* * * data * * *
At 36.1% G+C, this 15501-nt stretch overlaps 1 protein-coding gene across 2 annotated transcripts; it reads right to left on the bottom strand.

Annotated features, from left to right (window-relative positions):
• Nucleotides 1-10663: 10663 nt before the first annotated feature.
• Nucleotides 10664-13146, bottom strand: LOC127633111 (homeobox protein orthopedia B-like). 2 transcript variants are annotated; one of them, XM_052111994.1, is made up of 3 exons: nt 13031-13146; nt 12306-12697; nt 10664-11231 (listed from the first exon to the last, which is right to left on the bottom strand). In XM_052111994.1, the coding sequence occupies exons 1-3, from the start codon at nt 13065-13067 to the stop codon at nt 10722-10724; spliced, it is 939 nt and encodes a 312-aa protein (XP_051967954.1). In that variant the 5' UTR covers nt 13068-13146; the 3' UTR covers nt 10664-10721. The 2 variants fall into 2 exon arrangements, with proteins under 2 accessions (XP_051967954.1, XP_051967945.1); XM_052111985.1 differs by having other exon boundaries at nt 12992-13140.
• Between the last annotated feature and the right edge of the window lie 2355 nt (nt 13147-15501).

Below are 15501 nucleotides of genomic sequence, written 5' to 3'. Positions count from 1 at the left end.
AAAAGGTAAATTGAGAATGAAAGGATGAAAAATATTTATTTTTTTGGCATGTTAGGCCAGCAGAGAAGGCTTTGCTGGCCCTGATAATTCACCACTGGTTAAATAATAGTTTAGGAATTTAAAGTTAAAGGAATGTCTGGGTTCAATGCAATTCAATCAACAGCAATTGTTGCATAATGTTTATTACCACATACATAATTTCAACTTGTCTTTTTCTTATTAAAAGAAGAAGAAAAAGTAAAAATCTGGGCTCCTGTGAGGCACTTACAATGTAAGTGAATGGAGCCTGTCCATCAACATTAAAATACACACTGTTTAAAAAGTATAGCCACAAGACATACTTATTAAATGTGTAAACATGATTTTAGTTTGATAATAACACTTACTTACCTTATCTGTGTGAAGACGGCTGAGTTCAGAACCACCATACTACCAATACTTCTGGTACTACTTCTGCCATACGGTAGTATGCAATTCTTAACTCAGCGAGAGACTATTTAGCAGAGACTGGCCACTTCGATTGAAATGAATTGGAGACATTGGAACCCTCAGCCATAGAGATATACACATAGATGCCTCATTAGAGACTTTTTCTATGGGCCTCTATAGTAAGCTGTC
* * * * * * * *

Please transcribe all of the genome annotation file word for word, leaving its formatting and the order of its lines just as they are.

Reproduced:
At 36.1% G+C, this 15501-nt stretch overlaps 1 protein-coding gene across 2 annotated transcripts; it reads right to left on the bottom strand.

Annotated features, from left to right (window-relative positions):
• Nucleotides 1-10663: 10663 nt before the first annotated feature.
• Nucleotides 10664-13146, bottom strand: LOC127633111 (homeobox protein orthopedia B-like). 2 transcript variants are annotated; one of them, XM_052111994.1, is made up of 3 exons: nt 13031-13146; nt 12306-12697; nt 10664-11231 (listed from the first exon to the last, which is right to left on the bottom strand). In XM_052111994.1, the coding sequence occupies exons 1-3, from the start codon at nt 13065-13067 to the stop codon at nt 10722-10724; spliced, it is 939 nt and encodes a 312-aa protein (XP_051967954.1). In that variant the 5' UTR covers nt 13068-13146; the 3' UTR covers nt 10664-10721. The 2 variants fall into 2 exon arrangements, with proteins under 2 accessions (XP_051967954.1, XP_051967945.1); XM_052111985.1 differs by having other exon boundaries at nt 12992-13140.
• Between the last annotated feature and the right edge of the window lie 2355 nt (nt 13147-15501).

Below are 15501 nucleotides of genomic sequence, written 5' to 3'. Positions count from 1 at the left end.
AAAAGGTAAATTGAGAATGAAAGGATGAAAAATATTTATTTTTTTGGCATGTTAGGCCAGCAGAGAAGGCTTTGCTGGCCCTGATAATTCACCACTGGTTAAATAATAGTTTAGGAATTTAAAGTTAAAGGAATGTCTGGGTTCAATGCAATTCAATCAACAGCAATTGTTGCATAATGTTTATTACCACATACATAATTTCAACTTGTCTTTTTCTTATTAAAAGAAGAAGAAAAAGTAAAAATCTGGGCTCCTGTGAGGCACTTACAATGTAAGTGAATGGAGCCTGTCCATCAACATTAAAATACACACTGTTTAAAAAGTATAGCCACAAGACATACTTATTAAATGTGTAAACATGATTTTAGTTTGATAATAACACTTACTTACCTTATCTGTGTGAAGACGGCTGAGTTCAGAACCACCATACTACCAATACTTCTGGTACTACTTCTGCCATACGGTAGTATGCAATTCTTAACTCAGCGAGAGACTATTTAGCAGAGACTGGCCACTTCGATTGAAATGAATTGGAGACATTGGAACCCTCAGCCATAGAGATATACACATAGATGCCTCATTAGAGACTTTTTCTATGGGCCTCTATAGTAAGCTGTC